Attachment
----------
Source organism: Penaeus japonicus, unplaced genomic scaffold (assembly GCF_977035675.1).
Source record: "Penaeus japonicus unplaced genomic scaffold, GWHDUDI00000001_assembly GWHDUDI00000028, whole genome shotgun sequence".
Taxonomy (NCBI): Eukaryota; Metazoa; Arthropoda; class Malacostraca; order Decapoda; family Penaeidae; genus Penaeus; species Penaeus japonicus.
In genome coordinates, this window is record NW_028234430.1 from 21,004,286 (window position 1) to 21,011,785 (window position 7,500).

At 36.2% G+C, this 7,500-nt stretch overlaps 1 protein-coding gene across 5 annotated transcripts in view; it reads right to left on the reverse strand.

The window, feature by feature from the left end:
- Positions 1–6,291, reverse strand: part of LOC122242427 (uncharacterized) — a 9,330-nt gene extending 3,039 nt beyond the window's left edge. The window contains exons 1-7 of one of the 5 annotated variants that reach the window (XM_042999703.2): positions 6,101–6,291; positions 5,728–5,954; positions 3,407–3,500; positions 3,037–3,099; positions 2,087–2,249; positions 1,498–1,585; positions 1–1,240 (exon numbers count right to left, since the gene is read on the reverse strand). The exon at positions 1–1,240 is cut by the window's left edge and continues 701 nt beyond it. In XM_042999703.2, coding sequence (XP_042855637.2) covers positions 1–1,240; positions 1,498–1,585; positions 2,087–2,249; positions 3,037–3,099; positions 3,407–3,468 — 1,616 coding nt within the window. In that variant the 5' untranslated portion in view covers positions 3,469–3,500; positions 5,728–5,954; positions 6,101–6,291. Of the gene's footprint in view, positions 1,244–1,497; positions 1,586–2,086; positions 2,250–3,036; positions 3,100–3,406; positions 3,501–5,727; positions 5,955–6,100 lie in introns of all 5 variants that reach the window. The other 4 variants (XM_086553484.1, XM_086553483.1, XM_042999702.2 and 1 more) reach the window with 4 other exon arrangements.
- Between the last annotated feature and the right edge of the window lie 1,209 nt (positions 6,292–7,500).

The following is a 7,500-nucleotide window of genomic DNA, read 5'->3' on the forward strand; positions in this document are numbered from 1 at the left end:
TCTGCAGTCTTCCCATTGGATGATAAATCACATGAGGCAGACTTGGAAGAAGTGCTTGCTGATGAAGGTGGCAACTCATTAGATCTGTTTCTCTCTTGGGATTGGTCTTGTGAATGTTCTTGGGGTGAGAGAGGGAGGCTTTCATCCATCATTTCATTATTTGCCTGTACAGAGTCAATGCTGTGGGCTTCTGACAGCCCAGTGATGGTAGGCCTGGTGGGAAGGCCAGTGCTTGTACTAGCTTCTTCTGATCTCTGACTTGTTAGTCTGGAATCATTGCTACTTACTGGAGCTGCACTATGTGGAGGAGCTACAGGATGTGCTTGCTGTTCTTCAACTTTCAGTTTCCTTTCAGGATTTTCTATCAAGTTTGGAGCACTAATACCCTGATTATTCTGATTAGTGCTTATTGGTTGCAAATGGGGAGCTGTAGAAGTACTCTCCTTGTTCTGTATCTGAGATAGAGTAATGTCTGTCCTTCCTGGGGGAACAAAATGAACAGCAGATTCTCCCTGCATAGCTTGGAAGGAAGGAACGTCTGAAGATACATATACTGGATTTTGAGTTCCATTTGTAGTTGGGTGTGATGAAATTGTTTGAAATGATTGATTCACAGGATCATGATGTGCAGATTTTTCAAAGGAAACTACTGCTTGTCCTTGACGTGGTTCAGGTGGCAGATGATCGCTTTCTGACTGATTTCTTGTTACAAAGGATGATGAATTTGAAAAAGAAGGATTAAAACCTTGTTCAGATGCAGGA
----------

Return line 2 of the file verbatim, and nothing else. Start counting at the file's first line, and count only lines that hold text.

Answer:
Source record: "Penaeus japonicus unplaced genomic scaffold, GWHDUDI00000001_assembly GWHDUDI00000028, whole genome shotgun sequence".